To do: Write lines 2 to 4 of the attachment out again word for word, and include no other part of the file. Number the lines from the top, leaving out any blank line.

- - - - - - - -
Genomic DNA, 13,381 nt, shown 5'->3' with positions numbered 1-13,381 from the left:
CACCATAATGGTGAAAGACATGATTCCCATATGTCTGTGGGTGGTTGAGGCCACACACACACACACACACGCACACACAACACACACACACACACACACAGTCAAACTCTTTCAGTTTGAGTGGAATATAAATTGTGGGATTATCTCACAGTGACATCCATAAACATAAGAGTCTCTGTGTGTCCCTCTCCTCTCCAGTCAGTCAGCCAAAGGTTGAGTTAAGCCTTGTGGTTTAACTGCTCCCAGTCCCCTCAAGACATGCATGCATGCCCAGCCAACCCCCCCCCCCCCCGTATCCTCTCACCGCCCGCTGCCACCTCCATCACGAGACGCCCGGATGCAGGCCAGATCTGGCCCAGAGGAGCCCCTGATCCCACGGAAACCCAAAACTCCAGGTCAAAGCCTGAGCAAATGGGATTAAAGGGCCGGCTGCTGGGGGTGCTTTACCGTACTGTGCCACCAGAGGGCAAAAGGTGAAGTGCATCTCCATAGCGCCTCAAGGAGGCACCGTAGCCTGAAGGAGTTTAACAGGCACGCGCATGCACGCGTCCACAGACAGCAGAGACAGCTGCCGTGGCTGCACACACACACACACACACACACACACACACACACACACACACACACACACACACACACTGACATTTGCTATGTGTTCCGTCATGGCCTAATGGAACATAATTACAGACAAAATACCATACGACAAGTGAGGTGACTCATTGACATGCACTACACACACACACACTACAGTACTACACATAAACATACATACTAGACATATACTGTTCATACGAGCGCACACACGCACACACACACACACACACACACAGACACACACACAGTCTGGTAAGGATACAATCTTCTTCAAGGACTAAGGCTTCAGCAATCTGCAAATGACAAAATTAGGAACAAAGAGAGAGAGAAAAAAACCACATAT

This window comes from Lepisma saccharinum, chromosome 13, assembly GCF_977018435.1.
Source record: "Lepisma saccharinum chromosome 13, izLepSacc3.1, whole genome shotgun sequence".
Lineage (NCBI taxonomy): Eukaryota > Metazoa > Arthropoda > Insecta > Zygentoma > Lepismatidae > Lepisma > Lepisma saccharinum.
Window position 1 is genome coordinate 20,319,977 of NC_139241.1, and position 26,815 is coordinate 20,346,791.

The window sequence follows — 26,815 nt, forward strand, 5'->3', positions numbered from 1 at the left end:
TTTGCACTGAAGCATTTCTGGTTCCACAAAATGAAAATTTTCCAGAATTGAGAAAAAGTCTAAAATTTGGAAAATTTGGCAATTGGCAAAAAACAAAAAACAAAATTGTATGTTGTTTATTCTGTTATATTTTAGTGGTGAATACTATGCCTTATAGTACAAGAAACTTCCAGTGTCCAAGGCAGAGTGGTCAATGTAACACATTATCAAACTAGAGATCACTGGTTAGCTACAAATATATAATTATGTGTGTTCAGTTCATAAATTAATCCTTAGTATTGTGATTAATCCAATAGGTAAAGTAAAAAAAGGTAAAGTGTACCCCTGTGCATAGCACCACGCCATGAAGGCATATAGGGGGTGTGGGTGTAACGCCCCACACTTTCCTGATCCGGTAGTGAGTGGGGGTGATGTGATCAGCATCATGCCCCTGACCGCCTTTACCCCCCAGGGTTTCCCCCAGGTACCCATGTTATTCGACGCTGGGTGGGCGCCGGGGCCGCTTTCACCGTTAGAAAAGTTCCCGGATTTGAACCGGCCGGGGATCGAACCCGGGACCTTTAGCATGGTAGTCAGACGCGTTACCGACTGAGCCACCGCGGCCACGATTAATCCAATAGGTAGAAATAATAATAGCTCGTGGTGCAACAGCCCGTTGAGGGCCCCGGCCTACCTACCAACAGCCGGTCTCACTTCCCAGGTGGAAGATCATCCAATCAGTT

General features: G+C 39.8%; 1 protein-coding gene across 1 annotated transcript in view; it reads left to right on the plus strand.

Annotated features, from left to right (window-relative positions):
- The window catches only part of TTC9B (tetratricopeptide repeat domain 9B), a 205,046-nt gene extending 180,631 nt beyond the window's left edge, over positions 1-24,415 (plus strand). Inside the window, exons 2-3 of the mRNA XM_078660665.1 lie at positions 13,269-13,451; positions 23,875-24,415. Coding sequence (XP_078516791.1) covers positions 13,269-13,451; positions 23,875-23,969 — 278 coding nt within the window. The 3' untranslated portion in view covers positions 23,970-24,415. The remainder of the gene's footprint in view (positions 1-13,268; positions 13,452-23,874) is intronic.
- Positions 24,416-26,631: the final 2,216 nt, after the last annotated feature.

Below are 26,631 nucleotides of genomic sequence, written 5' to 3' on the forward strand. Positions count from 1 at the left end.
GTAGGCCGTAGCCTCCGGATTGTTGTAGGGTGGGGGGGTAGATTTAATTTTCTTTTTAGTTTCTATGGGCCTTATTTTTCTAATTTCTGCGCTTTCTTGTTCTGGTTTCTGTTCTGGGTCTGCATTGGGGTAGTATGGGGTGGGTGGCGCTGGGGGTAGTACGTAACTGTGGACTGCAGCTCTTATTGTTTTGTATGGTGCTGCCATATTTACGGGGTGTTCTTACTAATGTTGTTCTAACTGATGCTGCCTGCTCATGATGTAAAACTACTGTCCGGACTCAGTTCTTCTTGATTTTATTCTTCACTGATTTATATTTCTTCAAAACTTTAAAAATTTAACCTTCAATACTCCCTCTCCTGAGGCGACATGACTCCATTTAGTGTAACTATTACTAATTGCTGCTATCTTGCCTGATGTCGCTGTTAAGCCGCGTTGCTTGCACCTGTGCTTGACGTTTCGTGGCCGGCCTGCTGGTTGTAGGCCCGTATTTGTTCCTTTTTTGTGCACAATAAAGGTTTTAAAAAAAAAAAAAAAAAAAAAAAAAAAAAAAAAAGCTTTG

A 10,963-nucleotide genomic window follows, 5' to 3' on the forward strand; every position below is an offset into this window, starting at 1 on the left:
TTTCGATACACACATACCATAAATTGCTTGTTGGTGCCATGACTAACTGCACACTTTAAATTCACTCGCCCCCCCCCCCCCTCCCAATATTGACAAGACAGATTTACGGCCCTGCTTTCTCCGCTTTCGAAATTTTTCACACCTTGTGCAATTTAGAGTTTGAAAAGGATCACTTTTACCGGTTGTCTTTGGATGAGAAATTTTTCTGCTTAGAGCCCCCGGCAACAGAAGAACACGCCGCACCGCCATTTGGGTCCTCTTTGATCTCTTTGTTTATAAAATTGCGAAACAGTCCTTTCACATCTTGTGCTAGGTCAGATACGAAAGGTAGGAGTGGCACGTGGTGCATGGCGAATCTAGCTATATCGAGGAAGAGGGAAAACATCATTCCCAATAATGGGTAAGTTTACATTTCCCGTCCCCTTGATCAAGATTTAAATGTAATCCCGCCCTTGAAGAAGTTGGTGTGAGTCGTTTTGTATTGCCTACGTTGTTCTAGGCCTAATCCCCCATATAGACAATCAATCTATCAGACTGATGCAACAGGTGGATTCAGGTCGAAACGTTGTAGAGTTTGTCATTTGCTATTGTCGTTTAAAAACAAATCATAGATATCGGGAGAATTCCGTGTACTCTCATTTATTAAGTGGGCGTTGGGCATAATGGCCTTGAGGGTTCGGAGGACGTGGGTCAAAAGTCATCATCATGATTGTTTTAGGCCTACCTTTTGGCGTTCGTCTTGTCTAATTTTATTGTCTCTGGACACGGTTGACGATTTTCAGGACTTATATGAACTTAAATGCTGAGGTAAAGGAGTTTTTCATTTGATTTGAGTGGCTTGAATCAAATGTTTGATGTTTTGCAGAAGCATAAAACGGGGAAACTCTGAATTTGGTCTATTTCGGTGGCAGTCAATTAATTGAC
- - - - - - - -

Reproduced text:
CACCATAATGGTGAAAGACATGATTCCCATATGTCTGTGGGTGGTTGAGGCCACACACACACACACACACGCACACACAACACACACACACACACACACAGTCAAACTCTTTCAGTTTGAGTGGAATATAAATTGTGGGATTATCTCACAGTGACATCCATAAACATAAGAGTCTCTGTGTGTCCCTCTCCTCTCCAGTCAGTCAGCCAAAGGTTGAGTTAAGCCTTGTGGTTTAACTGCTCCCAGTCCCCTCAAGACATGCATGCATGCCCAGCCAACCCCCCCCCCCCCCGTATCCTCTCACCGCCCGCTGCCACCTCCATCACGAGACGCCCGGATGCAGGCCAGATCTGGCCCAGAGGAGCCCCTGATCCCACGGAAACCCAAAACTCCAGGTCAAAGCCTGAGCAAATGGGATTAAAGGGCCGGCTGCTGGGGGTGCTTTACCGTACTGTGCCACCAGAGGGCAAAAGGTGAAGTGCATCTCCATAGCGCCTCAAGGAGGCACCGTAGCCTGAAGGAGTTTAACAGGCACGCGCATGCACGCGTCCACAGACAGCAGAGACAGCTGCCGTGGCTGCACACACACACACACACACACACACACACACACACACACACACACACACACACACACACTGACATTTGCTATGTGTTCCGTCATGGCCTAATGGAACATAATTACAGACAAAATACCATACGACAAGTGAGGTGACTCATTGACATGCACTACACACACACACACTACAGTACTACACATAAACATACATACTAGACATATACTGTTCATACGAGCGCACACACGCACACACACACACACACACACACAGACACACACACAGTCTGGTAAGGATACAATCTTCTTCAAGGACTAAGGCTTCAGCAATCTGCAAATGACAAAATTAGGAACAAAGAGAGAGAGAAAAAAACCACATAT

This window comes from Lepisma saccharinum, chromosome 13, assembly GCF_977018435.1.
Source record: "Lepisma saccharinum chromosome 13, izLepSacc3.1, whole genome shotgun sequence".